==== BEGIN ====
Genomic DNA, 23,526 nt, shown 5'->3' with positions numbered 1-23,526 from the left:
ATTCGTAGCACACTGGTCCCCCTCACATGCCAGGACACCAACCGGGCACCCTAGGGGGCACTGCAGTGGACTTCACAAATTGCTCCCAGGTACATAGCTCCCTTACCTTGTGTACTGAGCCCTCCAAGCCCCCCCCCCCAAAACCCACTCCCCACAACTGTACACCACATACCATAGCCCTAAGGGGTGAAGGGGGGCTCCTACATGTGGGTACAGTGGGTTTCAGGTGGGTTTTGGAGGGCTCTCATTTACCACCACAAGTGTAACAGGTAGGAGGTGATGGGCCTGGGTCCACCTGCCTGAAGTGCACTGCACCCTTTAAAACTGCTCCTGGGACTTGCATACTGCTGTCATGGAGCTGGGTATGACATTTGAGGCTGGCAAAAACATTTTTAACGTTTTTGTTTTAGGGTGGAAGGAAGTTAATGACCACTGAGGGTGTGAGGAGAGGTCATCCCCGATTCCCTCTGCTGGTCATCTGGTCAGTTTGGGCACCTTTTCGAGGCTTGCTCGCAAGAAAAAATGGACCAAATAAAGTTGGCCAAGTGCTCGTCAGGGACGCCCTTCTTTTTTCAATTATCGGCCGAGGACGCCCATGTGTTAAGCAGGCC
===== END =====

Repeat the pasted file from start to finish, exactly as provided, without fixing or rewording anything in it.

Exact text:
Genomic DNA, 23,526 nt, shown 5'->3' with positions numbered 1-23,526 from the left:
ATTCGTAGCACACTGGTCCCCCTCACATGCCAGGACACCAACCGGGCACCCTAGGGGGCACTGCAGTGGACTTCACAAATTGCTCCCAGGTACATAGCTCCCTTACCTTGTGTACTGAGCCCTCCAAGCCCCCCCCCCCAAAACCCACTCCCCACAACTGTACACCACATACCATAGCCCTAAGGGGTGAAGGGGGGCTCCTACATGTGGGTACAGTGGGTTTCAGGTGGGTTTTGGAGGGCTCTCATTTACCACCACAAGTGTAACAGGTAGGAGGTGATGGGCCTGGGTCCACCTGCCTGAAGTGCACTGCACCCTTTAAAACTGCTCCTGGGACTTGCATACTGCTGTCATGGAGCTGGGTATGACATTTGAGGCTGGCAAAAACATTTTTAACGTTTTTGTTTTAGGGTGGAAGGAAGTTAATGACCACTGAGGGTGTGAGGAGAGGTCATCCCCGATTCCCTCTGCTGGTCATCTGGTCAGTTTGGGCACCTTTTCGAGGCTTGCTCGCAAGAAAAAATGGACCAAATAAAGTTGGCCAAGTGCTCGTCAGGGACGCCCTTCTTTTTTCAATTATCGGCCGAGGACGCCCATGTGTTAAGCAGGCC